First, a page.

LOS ANGELES &
They've tried reining in the paparazzi before &
with little success.
There was the time Los Angeles County prosecutors vowed to use criminal conspiracy charges against photographers who drove recklessly while chasing celebrities around. And remember when the California Legislature passed a law making it easier for celebrities to sue aggressive paparazzi?
But now, authorities are bringing in the big guns: the city's much-feared parking enforcement division.
The Los Angeles Police Department and Department of Transportation have been converting streets around Paris Hilton's Hollywood Hills home to "Tow Away/No Stopping" zones as the hotel heiress was about to be released from jail today. The goal is to prevent a repeat of the internationally televised chaos of June 1, when hundreds of reporters essentially closed down Hilton's narrow canyon road to traffic in anticipation of her first trip to jail.
"We put up the signs Saturday. We gave verbal warnings (Monday) and expect to be out there in full regalia" Tuesday, said Bruce Gillman, a spokesman for Los Angeles' Department of Transportation. "We will have a legion of tow trucks at the bottom of the hill gathered like vultures."
The throng of photographers and reporters gathered for Hilton's return will be coming up against a 550-person team known for its persistence and energy.
Parking enforcement officers brings in $113 million in revenue a year &
and have made so many enemies that officials earlier this year urged state lawmakers to pass legislation increasing penalties for those who physically attack officers.
Anyone who parks in the roughly mile-long no-stopping zone will face a $70 ticket plus a $101.50 tow charge for standard-size vehicles, Gillman said. Depending on the size of vehicle, the tow charge could be higher, he added.
Some in the Hollywood tabloid business were skeptical that even strict parking enforcement would rein in the paparazzi. They noted that on Monday morning, before the Los Angeles Police Department began ticketing cars, more than 20 media vans were parked around Hilton's house.
"It could only happen in La-La Land. That is taxpayers' money paying for that," said Frank Griffin, co-owner of the Bauer-Griffin photo agency, one of the top paparazzi firms.
Griffin said tickets and towing charges were just a cost of doing business for the photographers, who can make thousands of dollars from photos of Hilton.
The only person who could keep the paparazzi away from the Hollywood Hills is Hilton herself &
and she isn't likely to miss a photo op, Griffin said.
"She's one of cleverest celebrities when it comes to publicity and making money off it," he said.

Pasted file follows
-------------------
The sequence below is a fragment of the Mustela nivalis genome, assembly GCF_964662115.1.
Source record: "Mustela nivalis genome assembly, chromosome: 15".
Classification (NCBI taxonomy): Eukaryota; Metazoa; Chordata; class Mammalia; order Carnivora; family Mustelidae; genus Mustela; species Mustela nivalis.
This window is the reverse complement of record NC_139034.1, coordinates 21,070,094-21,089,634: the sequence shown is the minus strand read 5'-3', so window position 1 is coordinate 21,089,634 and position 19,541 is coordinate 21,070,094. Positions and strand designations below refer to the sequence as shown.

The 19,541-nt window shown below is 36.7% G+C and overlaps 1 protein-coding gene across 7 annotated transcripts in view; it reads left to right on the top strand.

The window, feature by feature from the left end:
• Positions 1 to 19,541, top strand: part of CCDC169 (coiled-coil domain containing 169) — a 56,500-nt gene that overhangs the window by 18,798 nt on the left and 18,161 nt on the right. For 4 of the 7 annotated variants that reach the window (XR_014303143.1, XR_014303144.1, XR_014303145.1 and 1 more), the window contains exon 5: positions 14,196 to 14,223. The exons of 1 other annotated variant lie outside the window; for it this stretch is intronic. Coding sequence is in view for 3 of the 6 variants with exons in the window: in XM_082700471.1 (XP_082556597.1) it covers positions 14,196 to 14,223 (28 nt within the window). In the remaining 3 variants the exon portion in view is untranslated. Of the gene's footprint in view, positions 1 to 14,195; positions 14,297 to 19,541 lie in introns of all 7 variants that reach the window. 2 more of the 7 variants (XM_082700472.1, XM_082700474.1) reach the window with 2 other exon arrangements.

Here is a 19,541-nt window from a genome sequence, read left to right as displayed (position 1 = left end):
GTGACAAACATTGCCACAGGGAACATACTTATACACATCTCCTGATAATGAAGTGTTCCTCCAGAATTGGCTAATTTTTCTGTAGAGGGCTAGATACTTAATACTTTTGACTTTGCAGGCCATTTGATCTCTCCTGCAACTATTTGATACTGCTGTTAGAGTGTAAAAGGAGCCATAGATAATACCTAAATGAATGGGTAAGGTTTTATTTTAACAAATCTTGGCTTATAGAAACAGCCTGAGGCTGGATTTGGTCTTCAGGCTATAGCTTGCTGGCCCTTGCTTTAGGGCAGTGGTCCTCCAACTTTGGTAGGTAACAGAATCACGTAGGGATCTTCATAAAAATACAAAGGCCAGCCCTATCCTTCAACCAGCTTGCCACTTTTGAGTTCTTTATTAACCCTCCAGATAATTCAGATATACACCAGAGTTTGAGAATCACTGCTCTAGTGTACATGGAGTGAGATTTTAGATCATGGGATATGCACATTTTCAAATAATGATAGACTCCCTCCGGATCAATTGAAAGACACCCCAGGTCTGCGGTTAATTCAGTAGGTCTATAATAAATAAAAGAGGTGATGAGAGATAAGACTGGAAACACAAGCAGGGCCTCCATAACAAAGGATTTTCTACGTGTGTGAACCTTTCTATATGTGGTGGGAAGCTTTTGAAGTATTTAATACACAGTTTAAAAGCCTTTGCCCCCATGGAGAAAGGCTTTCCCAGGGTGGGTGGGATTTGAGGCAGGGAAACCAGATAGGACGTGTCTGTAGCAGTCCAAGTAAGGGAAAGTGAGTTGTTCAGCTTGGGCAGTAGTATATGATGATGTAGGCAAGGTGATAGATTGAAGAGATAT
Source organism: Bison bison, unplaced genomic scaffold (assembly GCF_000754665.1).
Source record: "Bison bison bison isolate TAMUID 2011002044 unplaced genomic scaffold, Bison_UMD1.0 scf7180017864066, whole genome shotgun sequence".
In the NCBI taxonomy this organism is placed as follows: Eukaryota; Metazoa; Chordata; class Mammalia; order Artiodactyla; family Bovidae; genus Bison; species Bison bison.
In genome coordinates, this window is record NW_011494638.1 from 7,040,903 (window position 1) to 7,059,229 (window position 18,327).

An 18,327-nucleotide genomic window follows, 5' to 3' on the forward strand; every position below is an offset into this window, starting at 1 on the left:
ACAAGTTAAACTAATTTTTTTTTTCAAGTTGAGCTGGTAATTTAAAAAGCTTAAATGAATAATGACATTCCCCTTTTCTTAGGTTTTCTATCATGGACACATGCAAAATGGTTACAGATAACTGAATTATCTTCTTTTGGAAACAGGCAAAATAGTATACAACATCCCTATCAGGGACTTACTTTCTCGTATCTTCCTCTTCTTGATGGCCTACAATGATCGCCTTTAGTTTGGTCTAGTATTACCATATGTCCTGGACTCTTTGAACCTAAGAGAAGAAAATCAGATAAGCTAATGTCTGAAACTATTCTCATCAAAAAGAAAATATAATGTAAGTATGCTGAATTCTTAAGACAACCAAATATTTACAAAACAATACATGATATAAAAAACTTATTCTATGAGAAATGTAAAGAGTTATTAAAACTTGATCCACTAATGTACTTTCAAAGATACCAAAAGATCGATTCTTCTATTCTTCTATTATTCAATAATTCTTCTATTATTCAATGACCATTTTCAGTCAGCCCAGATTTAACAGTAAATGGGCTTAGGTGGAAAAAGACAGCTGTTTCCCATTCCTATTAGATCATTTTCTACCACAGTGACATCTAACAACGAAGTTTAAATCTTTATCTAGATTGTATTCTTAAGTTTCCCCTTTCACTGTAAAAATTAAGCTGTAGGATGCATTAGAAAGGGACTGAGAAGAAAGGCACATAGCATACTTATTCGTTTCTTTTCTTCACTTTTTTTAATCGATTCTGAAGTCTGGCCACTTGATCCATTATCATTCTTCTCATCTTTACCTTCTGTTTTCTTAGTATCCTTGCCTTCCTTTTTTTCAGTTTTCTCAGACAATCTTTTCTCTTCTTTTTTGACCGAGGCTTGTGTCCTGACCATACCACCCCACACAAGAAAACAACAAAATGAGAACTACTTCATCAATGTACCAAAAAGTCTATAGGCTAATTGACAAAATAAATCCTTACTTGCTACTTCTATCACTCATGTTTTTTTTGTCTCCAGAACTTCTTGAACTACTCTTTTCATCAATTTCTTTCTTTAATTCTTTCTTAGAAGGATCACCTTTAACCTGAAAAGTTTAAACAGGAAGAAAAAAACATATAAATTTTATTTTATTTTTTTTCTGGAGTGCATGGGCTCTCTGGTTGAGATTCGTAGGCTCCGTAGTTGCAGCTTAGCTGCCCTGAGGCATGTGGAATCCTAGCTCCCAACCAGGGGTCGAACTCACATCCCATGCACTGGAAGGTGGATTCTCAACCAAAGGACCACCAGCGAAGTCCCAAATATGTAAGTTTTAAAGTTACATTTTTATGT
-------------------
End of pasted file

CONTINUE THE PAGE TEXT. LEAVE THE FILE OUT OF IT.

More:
Veteran celebrity photographer E.L. Woody, who operates Paparazzi TV, said the agencies are crafting ways to get around the parking restrictions.
"They'll have four or five photographers with a driver in a van. They'll drive them up there. Tow trucks aren't going to stop most of these guys," said Woody. "Parking enforcement isn't going to stop these guys. It isn't just paparazzi &
there is a whole bunch of real news media up there. This is the biggest story in the world."
Hilton was sentenced to jail after a judge found that she had violated her probation by driving without a license, which had been temporarily revoked after she pleaded no contest to alcohol-related reckless driving. She reported to jail late June — after attending the MTV Movie Awards.
When Los Angeles County Sheriff Lee Baca briefly released Hilton earlier this month, a mass of photographers surrounded the socialite's home above the Sunset Strip in what neighborhood leaders, in an "Heiress Alert" newsletter to residents, called an "intolerable" circus.
After a judge ordered her back to court the next day, the thrumming of media helicopters filled the air while photographers battled for a picture of the tearful Hilton as she was taken away in a sheriff's squad car. Dozens of photographers shoved and jockeyed for position, pushing one local TV reporter to the ground.
"The neighbors are very frustrated," said Lisa Hansen, spokeswoman for City Councilman Jack Weiss, who sought the parking enforcement effort.
But even the most determined measure to reduce neighborhood disruption can be thwarted by enterprising photographers and TV crews. One crew, according to law enforcement sources, has rented part of someone's nearby property for a bird's-eye view.
Officials said the restrictions will be lifted when the media swarm breaks up &
whenever that is. Woody and other photographers said city officials should not expect that to happen anytime soon.
"(We) are going to get the pictures," he said, "whatever it takes."
City preps for paparazzi pursuit of Paris'
LOS ANGELES &